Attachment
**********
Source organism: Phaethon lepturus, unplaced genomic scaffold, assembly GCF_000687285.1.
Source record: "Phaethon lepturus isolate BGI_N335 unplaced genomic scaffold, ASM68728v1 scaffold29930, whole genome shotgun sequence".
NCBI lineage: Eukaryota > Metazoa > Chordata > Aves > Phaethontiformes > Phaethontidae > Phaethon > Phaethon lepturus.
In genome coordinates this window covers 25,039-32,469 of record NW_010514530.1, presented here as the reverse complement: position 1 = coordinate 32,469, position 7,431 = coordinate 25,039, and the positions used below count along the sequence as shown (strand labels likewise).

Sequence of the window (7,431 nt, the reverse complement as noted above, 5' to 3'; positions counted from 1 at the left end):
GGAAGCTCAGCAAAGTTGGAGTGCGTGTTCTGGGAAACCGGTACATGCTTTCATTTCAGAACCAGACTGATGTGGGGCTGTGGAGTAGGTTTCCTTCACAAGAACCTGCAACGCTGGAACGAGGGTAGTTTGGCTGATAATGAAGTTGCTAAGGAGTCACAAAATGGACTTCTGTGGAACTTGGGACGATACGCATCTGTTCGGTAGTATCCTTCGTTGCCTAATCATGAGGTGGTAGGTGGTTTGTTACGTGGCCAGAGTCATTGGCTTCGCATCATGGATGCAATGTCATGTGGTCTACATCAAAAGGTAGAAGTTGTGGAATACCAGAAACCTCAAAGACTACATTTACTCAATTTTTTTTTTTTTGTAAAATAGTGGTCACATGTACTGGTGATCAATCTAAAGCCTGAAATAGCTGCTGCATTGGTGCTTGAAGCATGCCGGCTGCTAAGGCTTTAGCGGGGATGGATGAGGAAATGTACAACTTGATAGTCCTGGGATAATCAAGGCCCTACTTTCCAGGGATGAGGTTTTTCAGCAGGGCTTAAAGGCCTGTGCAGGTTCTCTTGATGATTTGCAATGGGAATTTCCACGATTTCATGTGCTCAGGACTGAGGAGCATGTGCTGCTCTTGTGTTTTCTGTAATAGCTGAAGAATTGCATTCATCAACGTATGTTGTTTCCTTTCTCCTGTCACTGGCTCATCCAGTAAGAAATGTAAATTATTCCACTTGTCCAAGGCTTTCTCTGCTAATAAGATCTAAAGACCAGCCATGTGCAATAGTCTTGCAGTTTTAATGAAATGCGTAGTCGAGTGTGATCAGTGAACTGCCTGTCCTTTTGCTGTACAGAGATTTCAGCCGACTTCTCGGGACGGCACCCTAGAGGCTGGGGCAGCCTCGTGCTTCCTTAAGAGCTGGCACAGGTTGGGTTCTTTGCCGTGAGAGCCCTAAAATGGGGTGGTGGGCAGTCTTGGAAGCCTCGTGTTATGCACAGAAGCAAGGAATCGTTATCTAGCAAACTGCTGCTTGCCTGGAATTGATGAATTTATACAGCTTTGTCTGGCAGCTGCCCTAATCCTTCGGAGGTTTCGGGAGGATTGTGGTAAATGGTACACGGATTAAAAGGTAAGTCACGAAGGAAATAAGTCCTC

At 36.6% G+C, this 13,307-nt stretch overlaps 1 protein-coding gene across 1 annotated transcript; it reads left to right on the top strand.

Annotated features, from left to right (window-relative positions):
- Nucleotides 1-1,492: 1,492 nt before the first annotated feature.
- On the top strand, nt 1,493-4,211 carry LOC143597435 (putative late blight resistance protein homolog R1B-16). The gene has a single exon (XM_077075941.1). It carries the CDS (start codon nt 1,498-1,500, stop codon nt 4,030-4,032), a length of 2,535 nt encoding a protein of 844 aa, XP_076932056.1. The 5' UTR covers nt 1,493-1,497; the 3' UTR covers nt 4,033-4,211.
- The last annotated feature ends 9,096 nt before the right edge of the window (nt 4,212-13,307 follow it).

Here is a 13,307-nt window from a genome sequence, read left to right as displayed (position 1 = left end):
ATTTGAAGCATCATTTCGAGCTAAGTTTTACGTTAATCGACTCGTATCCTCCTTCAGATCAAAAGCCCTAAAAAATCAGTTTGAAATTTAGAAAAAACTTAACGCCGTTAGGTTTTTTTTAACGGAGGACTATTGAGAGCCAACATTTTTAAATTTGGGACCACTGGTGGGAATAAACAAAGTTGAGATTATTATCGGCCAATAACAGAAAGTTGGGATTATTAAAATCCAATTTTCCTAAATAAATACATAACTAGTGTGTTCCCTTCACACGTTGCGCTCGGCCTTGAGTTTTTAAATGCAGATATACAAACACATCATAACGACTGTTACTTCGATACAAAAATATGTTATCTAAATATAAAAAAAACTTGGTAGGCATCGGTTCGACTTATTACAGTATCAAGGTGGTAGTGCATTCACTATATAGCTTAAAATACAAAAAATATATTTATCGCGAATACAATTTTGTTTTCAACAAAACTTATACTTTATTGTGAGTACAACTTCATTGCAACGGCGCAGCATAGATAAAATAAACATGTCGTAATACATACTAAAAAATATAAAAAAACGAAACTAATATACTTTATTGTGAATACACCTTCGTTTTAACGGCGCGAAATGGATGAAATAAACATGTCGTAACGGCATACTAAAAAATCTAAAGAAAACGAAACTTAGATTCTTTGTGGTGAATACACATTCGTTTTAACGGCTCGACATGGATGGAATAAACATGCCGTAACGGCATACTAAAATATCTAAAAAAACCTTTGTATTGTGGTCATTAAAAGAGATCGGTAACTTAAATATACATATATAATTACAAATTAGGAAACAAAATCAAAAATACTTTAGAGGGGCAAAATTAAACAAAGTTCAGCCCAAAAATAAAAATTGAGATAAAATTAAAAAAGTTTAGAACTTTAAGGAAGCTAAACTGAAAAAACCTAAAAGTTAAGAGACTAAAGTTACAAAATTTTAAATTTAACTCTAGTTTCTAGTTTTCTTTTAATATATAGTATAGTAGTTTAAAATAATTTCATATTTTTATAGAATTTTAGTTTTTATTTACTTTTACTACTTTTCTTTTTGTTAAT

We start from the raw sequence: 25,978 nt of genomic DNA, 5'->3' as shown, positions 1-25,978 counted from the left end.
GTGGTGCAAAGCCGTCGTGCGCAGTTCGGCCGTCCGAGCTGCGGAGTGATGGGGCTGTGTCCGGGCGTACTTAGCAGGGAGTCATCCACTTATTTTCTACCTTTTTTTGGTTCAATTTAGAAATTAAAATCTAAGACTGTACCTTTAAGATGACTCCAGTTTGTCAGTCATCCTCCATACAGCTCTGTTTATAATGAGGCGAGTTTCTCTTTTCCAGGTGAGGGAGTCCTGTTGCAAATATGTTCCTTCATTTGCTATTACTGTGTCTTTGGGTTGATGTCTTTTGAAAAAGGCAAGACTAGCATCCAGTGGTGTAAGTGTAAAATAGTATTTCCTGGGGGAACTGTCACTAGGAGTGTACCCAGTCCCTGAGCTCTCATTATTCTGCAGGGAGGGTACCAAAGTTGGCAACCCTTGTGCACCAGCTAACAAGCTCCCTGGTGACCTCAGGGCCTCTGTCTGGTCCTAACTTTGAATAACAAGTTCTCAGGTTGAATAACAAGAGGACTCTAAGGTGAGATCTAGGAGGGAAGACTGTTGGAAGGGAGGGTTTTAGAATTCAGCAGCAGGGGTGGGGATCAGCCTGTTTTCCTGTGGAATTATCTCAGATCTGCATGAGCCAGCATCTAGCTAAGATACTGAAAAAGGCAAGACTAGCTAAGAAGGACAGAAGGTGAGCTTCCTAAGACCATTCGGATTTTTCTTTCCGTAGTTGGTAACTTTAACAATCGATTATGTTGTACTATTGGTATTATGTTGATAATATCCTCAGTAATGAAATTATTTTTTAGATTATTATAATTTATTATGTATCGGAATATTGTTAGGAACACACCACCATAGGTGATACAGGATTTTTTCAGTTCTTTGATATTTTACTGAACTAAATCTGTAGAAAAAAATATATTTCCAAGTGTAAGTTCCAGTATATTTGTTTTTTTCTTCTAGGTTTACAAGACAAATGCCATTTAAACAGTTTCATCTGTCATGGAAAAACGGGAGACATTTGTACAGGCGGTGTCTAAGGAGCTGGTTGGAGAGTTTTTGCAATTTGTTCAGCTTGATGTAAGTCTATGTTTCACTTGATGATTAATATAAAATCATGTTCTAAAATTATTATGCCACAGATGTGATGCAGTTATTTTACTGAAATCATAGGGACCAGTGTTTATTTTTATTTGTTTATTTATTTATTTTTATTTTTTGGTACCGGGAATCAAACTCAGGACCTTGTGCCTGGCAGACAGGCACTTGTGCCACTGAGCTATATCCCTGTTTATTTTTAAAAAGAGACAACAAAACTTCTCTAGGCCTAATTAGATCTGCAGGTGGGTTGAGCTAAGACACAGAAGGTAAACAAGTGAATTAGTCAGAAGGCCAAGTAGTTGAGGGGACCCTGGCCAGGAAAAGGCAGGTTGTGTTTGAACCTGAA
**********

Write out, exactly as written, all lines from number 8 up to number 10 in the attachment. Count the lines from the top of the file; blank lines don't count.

Annotated features, from left to right (window-relative positions):
- Nucleotides 1-1,492: 1,492 nt before the first annotated feature.
- On the top strand, nt 1,493-4,211 carry LOC143597435 (putative late blight resistance protein homolog R1B-16). The gene has a single exon (XM_077075941.1). It carries the CDS (start codon nt 1,498-1,500, stop codon nt 4,030-4,032), a length of 2,535 nt encoding a protein of 844 aa, XP_076932056.1. The 5' UTR covers nt 1,493-1,497; the 3' UTR covers nt 4,033-4,211.